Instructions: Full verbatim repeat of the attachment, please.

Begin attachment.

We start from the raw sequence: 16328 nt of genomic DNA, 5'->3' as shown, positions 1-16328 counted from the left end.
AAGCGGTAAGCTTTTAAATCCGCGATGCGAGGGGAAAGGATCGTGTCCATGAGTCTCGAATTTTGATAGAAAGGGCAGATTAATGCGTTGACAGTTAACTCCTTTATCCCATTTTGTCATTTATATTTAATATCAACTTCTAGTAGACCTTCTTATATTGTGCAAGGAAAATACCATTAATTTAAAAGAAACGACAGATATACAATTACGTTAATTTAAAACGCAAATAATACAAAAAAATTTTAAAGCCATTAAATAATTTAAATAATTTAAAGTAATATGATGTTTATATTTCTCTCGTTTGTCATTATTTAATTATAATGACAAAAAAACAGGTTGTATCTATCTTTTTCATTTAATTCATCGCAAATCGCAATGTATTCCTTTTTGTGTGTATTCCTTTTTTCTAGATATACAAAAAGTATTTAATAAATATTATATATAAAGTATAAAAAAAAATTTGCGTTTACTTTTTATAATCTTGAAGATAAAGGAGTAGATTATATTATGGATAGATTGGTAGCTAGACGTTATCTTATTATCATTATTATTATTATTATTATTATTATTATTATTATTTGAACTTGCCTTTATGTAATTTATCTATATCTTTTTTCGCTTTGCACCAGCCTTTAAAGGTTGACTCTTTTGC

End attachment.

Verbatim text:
We start from the raw sequence: 16328 nt of genomic DNA, 5'->3' as shown, positions 1-16328 counted from the left end.
AAGCGGTAAGCTTTTAAATCCGCGATGCGAGGGGAAAGGATCGTGTCCATGAGTCTCGAATTTTGATAGAAAGGGCAGATTAATGCGTTGACAGTTAACTCCTTTATCCCATTTTGTCATTTATATTTAATATCAACTTCTAGTAGACCTTCTTATATTGTGCAAGGAAAATACCATTAATTTAAAAGAAACGACAGATATACAATTACGTTAATTTAAAACGCAAATAATACAAAAAAATTTTAAAGCCATTAAATAATTTAAATAATTTAAAGTAATATGATGTTTATATTTCTCTCGTTTGTCATTATTTAATTATAATGACAAAAAAACAGGTTGTATCTATCTTTTTCATTTAATTCATCGCAAATCGCAATGTATTCCTTTTTGTGTGTATTCCTTTTTTCTAGATATACAAAAAGTATTTAATAAATATTATATATAAAGTATAAAAAAAAATTTGCGTTTACTTTTTATAATCTTGAAGATAAAGGAGTAGATTATATTATGGATAGATTGGTAGCTAGACGTTATCTTATTATCATTATTATTATTATTATTATTATTATTATTATTATTTGAACTTGCCTTTATGTAATTTATCTATATCTTTTTTCGCTTTGCACCAGCCTTTAAAGGTTGACTCTTTTGC